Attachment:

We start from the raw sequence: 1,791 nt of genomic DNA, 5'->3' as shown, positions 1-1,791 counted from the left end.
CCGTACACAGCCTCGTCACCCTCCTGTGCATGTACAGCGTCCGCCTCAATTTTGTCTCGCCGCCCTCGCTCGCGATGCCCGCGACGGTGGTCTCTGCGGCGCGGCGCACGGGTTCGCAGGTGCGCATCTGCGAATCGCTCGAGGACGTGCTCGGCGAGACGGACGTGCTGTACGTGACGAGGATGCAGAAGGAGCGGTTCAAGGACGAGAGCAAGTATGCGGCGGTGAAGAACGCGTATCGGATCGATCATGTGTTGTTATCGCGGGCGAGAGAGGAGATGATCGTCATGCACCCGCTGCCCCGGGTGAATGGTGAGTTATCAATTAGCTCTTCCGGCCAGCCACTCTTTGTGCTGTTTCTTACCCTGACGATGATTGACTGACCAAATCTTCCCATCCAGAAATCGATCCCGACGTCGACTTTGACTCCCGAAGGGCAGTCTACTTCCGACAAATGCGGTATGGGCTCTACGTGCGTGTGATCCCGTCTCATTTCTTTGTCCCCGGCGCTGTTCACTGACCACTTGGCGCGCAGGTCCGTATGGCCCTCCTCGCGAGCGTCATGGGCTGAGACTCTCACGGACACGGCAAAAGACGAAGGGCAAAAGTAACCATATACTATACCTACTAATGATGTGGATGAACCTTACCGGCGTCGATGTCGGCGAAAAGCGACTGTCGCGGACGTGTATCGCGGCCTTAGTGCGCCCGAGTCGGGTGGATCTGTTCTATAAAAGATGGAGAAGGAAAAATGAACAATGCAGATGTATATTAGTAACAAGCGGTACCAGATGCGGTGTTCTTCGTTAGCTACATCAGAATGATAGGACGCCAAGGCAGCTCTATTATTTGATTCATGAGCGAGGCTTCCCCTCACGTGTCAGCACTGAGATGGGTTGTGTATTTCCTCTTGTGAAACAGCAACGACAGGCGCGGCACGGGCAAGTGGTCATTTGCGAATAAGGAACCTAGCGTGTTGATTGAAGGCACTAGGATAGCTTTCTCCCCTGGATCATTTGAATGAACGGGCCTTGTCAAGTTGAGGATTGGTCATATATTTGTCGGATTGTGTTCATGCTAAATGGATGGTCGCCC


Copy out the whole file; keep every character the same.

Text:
We start from the raw sequence: 1,791 nt of genomic DNA, 5'->3' as shown, positions 1-1,791 counted from the left end.
CCGTACACAGCCTCGTCACCCTCCTGTGCATGTACAGCGTCCGCCTCAATTTTGTCTCGCCGCCCTCGCTCGCGATGCCCGCGACGGTGGTCTCTGCGGCGCGGCGCACGGGTTCGCAGGTGCGCATCTGCGAATCGCTCGAGGACGTGCTCGGCGAGACGGACGTGCTGTACGTGACGAGGATGCAGAAGGAGCGGTTCAAGGACGAGAGCAAGTATGCGGCGGTGAAGAACGCGTATCGGATCGATCATGTGTTGTTATCGCGGGCGAGAGAGGAGATGATCGTCATGCACCCGCTGCCCCGGGTGAATGGTGAGTTATCAATTAGCTCTTCCGGCCAGCCACTCTTTGTGCTGTTTCTTACCCTGACGATGATTGACTGACCAAATCTTCCCATCCAGAAATCGATCCCGACGTCGACTTTGACTCCCGAAGGGCAGTCTACTTCCGACAAATGCGGTATGGGCTCTACGTGCGTGTGATCCCGTCTCATTTCTTTGTCCCCGGCGCTGTTCACTGACCACTTGGCGCGCAGGTCCGTATGGCCCTCCTCGCGAGCGTCATGGGCTGAGACTCTCACGGACACGGCAAAAGACGAAGGGCAAAAGTAACCATATACTATACCTACTAATGATGTGGATGAACCTTACCGGCGTCGATGTCGGCGAAAAGCGACTGTCGCGGACGTGTATCGCGGCCTTAGTGCGCCCGAGTCGGGTGGATCTGTTCTATAAAAGATGGAGAAGGAAAAATGAACAATGCAGATGTATATTAGTAACAAGCGGTACCAGATGCGGTGTTCTTCGTTAGCTACATCAGAATGATAGGACGCCAAGGCAGCTCTATTATTTGATTCATGAGCGAGGCTTCCCCTCACGTGTCAGCACTGAGATGGGTTGTGTATTTCCTCTTGTGAAACAGCAACGACAGGCGCGGCACGGGCAAGTGGTCATTTGCGAATAAGGAACCTAGCGTGTTGATTGAAGGCACTAGGATAGCTTTCTCCCCTGGATCATTTGAATGAACGGGCCTTGTCAAGTTGAGGATTGGTCATATATTTGTCGGATTGTGTTCATGCTAAATGGATGGTCGCCC